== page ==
Northwestern University and Evanston's Only Daily News Source Since 1881

The Daily Northwestern

Northwestern University and Evanston's Only Daily News Source Since 1881

The Daily Northwestern

Northwestern University and Evanston's Only Daily News Source Since 1881

The Daily Northwestern


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Students divided over Pope Benedict’s election

A Bavarian farm boy, a former member of the Hitler Youth, a humble priest and a conservative stalwart. All of these are descriptions of the new pope — Cardinal Joseph Ratzinger of Germany — whose appointment by the College of Cardinals was announced Tuesday.

The selection of Ratzinger instead of more liberal papal candidates raised debate among NU’s religious community. Central to the discussion was whether his conservative values would slow efforts to modernize the Catholic Church.

“Cardinal Ratzinger is an extremely conservative member of the Catholic Church, and constantly speaks about Orthodox principles and values,” said Music junior Patrick Keenan-Devlin.

Keenan-Devlin, the Associated Student Government president-elect, wants to make sure that the Church continues to move forward.

“My concern with the selection is whether he will be willing to listen to the more progressive men and women of the church,” he said.

Weinberg junior and Catholic student Maggie Dumin said the new pope’s conservative reputation isn’t a bad thing.

“He is a great choice,” Dumin said. “I support a more conservative view. This tradition has existed for so long and if it were to be more liberal, it could become a new religion.”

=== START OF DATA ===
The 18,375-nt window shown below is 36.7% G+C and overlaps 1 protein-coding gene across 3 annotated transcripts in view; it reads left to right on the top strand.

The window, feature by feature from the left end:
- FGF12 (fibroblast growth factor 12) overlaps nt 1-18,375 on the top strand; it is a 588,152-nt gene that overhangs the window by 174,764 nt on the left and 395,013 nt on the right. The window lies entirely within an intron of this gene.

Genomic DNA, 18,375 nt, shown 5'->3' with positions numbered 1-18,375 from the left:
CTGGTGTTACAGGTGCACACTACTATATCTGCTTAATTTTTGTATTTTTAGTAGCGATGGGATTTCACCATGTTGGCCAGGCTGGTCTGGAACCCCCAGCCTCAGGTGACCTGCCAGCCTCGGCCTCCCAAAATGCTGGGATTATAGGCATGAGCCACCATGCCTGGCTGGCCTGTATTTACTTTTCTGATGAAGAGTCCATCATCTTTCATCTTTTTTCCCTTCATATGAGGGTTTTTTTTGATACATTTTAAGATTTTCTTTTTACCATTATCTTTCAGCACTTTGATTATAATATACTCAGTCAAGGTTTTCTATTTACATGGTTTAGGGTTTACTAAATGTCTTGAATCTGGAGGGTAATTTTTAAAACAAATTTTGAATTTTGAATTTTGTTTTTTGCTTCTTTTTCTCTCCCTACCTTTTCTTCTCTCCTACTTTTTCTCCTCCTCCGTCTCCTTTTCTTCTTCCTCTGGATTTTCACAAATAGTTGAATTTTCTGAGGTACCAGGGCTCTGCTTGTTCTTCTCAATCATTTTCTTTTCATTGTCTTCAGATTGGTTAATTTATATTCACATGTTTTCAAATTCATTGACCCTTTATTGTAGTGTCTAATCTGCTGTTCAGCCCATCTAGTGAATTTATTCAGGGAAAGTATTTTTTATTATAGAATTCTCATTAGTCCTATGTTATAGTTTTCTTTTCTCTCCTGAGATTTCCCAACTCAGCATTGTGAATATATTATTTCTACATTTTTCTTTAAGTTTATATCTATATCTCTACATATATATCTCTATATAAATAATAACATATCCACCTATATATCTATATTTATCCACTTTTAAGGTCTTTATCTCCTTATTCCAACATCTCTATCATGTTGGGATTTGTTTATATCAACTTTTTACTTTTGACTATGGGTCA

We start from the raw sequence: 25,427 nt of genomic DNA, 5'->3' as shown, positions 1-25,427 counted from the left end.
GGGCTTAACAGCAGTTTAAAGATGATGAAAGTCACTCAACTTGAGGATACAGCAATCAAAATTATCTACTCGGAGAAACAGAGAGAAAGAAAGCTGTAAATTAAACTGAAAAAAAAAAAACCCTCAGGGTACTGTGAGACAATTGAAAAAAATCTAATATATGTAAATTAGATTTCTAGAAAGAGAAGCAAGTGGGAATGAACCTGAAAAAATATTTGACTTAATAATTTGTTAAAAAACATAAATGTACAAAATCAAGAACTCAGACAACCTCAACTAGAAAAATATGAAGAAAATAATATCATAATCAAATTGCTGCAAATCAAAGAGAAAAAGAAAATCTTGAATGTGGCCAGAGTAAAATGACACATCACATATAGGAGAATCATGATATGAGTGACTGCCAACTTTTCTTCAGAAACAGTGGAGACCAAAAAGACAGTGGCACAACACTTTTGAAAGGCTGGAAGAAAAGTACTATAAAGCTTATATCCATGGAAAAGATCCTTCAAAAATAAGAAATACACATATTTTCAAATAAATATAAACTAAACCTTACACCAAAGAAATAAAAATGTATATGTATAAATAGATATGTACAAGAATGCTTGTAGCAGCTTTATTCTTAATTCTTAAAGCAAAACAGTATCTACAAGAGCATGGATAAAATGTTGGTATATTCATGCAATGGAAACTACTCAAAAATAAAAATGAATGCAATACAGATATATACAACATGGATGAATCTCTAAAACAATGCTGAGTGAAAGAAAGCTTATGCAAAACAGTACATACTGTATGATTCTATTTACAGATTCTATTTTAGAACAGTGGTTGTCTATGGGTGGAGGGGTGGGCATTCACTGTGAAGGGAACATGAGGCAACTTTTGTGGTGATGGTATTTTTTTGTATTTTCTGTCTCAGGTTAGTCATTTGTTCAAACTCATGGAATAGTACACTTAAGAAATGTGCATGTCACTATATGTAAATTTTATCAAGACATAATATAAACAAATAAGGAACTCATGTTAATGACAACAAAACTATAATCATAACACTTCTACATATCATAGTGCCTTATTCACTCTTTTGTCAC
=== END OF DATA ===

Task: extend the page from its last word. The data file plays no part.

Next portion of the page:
Father Kenneth Simpson, the chaplain and director of Sheil Catholic Center, said he is hesitant to label Church leaders.

“Conservative and liberal labels don’t actually work anymore,” Simpson said. “(Ratzinger) is an intellectual, a theologian and I hope that those talents come to play.”

Members of the campus Jewish community said they were surprised by the new pope’s history during Nazi Germany. But Ratzinger participated in the Hitler Youth against his will. He was drafted into the German army, and later deserted to become a priest.

“Our concern is that he should continue the great relationships Pope John Paul II had with the Jewish community,” said Rabbi Dov Hillel Klein, director of NU’s Tannenbaum Chabad House.

Prof. Phyllis Lassner, who teaches classes on the Holocaust, stressed that those outside the Church should not be too judgmental of the selection.

“It’s not for outsiders to say what is appropriate for the Church to do,” she said. “Ultimately the Church only answers to itself.”

Ratzinger donned the papal robes and presented himself on Tuesday for the first time as Pope Benedict XVI to thousands of pilgrims gathered in St. Peter’s Square.

“Dear brothers and sisters, after the great Pope John Paul II, the cardinals have elected me — a simple, humble worker in the vineyard of the Lord,” Ratzinger told the crowd in Italian.

Ratzinger is known as a leading voice for conservatism within the Church. As head of the Congregation for the Doctrine of Faith, he fought against reform and liberal policies.

Ratzinger opposed allowing remarried Catholics to receive Communion and told U.S. bishops that it was appropriate to deny Communion to those who support a “manifest grave sin” such as abortion or euthanasia.

The Associated Press contributed to this report.

Reach Jason B. Gumer at [email protected].

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Students divided over Pope Benedict’s election